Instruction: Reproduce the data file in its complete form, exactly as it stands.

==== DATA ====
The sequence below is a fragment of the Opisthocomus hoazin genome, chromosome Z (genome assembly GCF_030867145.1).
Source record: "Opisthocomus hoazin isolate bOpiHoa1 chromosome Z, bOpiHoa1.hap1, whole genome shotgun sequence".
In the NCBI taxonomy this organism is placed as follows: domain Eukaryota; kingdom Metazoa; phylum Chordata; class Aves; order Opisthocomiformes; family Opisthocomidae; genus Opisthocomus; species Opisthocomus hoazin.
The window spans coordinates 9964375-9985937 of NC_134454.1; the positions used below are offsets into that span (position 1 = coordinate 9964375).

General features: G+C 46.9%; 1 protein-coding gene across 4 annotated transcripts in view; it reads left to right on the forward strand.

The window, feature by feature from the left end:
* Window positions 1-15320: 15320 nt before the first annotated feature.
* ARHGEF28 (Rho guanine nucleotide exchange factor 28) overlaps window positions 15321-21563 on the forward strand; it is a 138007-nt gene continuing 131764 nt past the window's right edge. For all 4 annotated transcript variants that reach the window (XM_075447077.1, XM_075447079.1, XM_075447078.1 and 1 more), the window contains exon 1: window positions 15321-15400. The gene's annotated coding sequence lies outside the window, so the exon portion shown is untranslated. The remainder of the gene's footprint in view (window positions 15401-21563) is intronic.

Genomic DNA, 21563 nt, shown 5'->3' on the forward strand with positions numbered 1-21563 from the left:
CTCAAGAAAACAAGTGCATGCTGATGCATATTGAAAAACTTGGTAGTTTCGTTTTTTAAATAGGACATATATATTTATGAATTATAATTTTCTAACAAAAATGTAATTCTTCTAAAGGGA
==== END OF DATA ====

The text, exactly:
The sequence below is a fragment of the Opisthocomus hoazin genome, chromosome Z (genome assembly GCF_030867145.1).
Source record: "Opisthocomus hoazin isolate bOpiHoa1 chromosome Z, bOpiHoa1.hap1, whole genome shotgun sequence".
In the NCBI taxonomy this organism is placed as follows: domain Eukaryota; kingdom Metazoa; phylum Chordata; class Aves; order Opisthocomiformes; family Opisthocomidae; genus Opisthocomus; species Opisthocomus hoazin.
The window spans coordinates 9964375-9985937 of NC_134454.1; the positions used below are offsets into that span (position 1 = coordinate 9964375).

General features: G+C 46.9%; 1 protein-coding gene across 4 annotated transcripts in view; it reads left to right on the forward strand.

The window, feature by feature from the left end:
* Window positions 1-15320: 15320 nt before the first annotated feature.
* ARHGEF28 (Rho guanine nucleotide exchange factor 28) overlaps window positions 15321-21563 on the forward strand; it is a 138007-nt gene continuing 131764 nt past the window's right edge. For all 4 annotated transcript variants that reach the window (XM_075447077.1, XM_075447079.1, XM_075447078.1 and 1 more), the window contains exon 1: window positions 15321-15400. The gene's annotated coding sequence lies outside the window, so the exon portion shown is untranslated. The remainder of the gene's footprint in view (window positions 15401-21563) is intronic.

Genomic DNA, 21563 nt, shown 5'->3' on the forward strand with positions numbered 1-21563 from the left:
CTCAAGAAAACAAGTGCATGCTGATGCATATTGAAAAACTTGGTAGTTTCGTTTTTTAAATAGGACATATATATTTATGAATTATAATTTTCTAACAAAAATGTAATTCTTCTAAAGGGA